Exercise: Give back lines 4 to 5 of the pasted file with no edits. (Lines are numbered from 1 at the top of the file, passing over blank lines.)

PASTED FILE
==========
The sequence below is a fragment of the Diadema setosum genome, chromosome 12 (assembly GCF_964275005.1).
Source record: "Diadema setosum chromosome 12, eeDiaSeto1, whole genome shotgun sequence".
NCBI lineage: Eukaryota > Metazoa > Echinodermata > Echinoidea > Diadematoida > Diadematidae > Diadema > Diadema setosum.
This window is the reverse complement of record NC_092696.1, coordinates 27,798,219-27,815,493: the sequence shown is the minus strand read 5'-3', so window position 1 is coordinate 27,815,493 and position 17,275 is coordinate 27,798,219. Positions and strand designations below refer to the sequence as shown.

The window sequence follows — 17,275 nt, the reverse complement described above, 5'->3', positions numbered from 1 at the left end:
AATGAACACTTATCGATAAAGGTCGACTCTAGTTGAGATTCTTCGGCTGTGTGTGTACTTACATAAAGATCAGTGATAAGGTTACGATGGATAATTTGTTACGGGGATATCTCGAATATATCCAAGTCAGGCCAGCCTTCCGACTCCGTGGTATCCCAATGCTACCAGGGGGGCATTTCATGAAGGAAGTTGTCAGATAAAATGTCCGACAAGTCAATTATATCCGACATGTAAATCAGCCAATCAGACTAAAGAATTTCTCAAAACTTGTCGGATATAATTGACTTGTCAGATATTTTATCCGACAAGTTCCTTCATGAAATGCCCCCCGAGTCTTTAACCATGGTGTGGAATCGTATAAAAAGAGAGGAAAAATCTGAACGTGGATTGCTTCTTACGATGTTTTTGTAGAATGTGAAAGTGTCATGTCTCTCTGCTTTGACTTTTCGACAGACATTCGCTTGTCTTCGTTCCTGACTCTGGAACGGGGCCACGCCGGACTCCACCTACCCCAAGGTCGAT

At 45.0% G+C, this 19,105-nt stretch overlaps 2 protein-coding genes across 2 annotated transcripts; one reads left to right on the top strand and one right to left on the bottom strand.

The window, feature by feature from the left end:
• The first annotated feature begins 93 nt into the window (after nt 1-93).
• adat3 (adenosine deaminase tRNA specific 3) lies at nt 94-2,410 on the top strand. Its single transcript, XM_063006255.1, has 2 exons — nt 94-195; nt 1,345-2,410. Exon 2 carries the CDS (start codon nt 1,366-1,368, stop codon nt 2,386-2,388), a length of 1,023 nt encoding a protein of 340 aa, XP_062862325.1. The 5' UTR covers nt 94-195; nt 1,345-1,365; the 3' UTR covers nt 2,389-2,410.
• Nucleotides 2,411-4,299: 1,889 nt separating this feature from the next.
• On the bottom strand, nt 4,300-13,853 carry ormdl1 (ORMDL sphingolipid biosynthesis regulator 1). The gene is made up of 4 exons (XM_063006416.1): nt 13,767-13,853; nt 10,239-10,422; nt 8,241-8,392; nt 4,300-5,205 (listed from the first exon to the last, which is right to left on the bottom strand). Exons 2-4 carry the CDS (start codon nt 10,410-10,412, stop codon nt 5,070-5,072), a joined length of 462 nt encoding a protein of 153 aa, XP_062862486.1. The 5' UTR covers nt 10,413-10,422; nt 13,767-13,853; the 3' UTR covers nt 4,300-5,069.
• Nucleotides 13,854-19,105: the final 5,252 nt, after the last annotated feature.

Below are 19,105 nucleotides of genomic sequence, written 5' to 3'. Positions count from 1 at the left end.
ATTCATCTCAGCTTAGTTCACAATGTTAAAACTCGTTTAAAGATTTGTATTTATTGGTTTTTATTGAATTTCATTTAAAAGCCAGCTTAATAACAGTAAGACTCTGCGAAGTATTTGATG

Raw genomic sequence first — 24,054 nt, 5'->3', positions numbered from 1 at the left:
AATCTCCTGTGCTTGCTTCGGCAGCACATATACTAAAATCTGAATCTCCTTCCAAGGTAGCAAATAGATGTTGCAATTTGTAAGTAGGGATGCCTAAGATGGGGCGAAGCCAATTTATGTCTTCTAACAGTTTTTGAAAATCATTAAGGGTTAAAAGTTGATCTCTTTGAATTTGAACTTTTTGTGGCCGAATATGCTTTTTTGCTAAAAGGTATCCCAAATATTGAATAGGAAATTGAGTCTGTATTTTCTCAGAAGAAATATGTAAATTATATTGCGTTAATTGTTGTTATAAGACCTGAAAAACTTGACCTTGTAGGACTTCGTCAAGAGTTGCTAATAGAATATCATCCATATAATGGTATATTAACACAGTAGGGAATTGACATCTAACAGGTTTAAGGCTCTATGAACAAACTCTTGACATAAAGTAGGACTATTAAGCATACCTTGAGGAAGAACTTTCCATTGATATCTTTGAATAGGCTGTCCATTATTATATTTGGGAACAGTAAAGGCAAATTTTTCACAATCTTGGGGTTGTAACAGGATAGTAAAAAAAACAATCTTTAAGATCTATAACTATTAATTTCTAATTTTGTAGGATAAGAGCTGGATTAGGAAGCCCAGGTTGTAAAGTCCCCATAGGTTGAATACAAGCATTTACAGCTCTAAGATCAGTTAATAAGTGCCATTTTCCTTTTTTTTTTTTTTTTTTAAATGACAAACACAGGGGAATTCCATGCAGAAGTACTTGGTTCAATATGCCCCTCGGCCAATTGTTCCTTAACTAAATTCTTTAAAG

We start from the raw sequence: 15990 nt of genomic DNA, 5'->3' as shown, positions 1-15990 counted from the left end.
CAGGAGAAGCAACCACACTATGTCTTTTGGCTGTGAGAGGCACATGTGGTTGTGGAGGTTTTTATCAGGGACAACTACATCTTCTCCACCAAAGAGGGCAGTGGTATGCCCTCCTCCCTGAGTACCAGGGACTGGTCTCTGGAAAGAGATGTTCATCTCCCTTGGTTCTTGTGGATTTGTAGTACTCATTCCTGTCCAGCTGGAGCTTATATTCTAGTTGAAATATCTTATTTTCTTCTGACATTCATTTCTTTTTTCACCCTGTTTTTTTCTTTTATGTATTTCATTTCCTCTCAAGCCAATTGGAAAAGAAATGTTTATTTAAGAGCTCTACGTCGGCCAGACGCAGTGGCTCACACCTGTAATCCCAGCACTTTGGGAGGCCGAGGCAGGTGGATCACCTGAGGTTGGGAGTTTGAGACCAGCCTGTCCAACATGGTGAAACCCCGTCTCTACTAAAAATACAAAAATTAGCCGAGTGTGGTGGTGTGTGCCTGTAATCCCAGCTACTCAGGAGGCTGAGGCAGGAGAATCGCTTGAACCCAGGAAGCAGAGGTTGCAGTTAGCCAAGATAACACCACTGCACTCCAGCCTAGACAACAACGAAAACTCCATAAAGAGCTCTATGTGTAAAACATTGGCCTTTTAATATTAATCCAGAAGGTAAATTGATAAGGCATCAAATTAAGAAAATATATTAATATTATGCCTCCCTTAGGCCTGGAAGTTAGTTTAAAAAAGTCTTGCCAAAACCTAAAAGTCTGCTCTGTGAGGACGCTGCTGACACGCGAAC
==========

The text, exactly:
This window is the reverse complement of record NC_092696.1, coordinates 27,798,219-27,815,493: the sequence shown is the minus strand read 5'-3', so window position 1 is coordinate 27,815,493 and position 17,275 is coordinate 27,798,219. Positions and strand designations below refer to the sequence as shown.

The window sequence follows — 17,275 nt, the reverse complement described above, 5'->3', positions numbered from 1 at the left end: